Morgan's Musings welcomes Lilly Granville and Ace Diamond
What do you get when you pair up a wealthy, well-bred heiress – sheltered and educated with an impulsive streak – and a gambling, mercenary Texan cowboy?
Double Crossing is a twist on “True Grit” but it takes place on the 1869 Iron Horse – months after the Union and Central Pacific railroad lines joined at Promontory Point. Nineteen-year-old Lily Granville is stunned with her father is murdered and vows to track the killer across the country to California - who also stole a valuable gold mine deed.
Once Lily arrives in Omaha, she discovers that someone is now tracking her. Could it be the killer? And why? Lily decides to enlist “Ace” Diamond, who agrees to protect her – for a price.
Q for Lily – how did you feel when you first met Ace?
A – Since he literally crashed his way into my life, I did feel a twinge of compassion… he was injured, and I felt my Christian duty was to help… until I caught sight of his Confederate belt buckle with the Texas Lone Star. I *know* my father would never have approved of an ex-Rebel soldier – and that deepened my guilt. However, after someone searched my hotel room and my personal belongings, I had no choice but to hire Ace Diamond for protection. He was the most unlikely “angel” as an answer from God after I’d prayed for help! I suppose beggars can’t be choosers, though.
Q for Ace – what was your first impression of Lily?
A – First time I set eyes on that pretty filly, all golden-haired and sweet, with the most kissable mouth, I was bushwhacked. Couldn’t remember my own name.
Q for Lily – were you surprised that Ace bargained with you over his fee?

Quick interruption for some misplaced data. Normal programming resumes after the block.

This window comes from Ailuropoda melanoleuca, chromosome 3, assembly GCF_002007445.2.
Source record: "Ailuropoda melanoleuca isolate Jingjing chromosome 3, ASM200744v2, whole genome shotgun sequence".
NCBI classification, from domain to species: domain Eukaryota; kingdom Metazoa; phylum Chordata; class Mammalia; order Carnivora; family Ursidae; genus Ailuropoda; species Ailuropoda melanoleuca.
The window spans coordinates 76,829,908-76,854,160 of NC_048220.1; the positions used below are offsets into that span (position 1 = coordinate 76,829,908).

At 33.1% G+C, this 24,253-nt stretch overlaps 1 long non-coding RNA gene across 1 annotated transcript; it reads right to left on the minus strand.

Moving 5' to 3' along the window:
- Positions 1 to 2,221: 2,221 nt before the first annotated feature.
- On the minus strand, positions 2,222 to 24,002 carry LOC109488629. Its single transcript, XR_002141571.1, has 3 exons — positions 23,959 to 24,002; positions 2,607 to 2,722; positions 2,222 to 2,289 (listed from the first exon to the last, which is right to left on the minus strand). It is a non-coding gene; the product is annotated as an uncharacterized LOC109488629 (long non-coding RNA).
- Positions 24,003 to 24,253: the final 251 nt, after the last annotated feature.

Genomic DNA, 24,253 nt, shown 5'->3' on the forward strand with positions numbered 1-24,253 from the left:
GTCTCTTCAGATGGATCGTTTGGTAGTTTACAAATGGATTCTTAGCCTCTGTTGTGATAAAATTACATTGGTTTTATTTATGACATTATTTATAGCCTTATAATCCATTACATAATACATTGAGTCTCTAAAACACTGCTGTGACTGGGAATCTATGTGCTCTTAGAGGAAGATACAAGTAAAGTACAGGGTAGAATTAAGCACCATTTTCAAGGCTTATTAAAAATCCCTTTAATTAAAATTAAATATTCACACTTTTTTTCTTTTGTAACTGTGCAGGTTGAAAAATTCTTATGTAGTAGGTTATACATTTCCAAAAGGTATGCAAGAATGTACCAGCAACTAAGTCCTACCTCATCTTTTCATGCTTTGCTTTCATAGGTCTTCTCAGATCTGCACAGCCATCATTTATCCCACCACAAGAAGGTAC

A – To be truthful, I was. I offered him a fair wage, but then he demanded an exorbitant amount in addition to the expense of a Pullman ticket! But it made sense that he had to be near on the train. Still, he insisted on a bonus once we reached California. And I was furious when I discovered that Ace had bragged to the other gentlemen in the smoking car about that bonus I promised my uncle would pay - him when we arrived in California! And that was before we were halfway across country. Really, Mr. Diamond was quite presumptuous. And forward, given his roving—well, let’s just say he’s no gentleman. I shouldn’t have been surprised at that!
Q for Ace – why did you accept Lily’s offer?
A – Easy as ropin' a baby steer, riding shotgun on a train. But that stubborn little gal sure fooled me. I earned my fee. And then some.
Q for Lily – before the railroad trip, what was your dream for a happy future?
A – I wanted… well, I wasn’t really certain what I wanted and whether I'd be happy becoming a missionary to China. I know my father wanted me to marry and provide him with grandchildren. He believed I deserved a decent man, a good provider and one who supported my ideas. I did want to experience adventure and independence, since I'd lived a sheltered life in Evanston, just north of Chicago, but I also wanted to come home again where I felt safe. I so enjoyed long talks with Father, sketching my pet lizard in the lovely garden and watching the leaves change in fall and the snow fall in winter. Father’s death changed everything, however. I was devastated. And I *had* to see that justice was done.
Q for Ace – what about you, same question?
A – A good woman in a nice, cozy bed. I’ve got my eye on a certain woman now.
Hmm -- seems Ace is a man of few words. Lily will soon find herself in hotter water in the sequel, Double or Nothing -- I hope readers are looking forward to more adventures!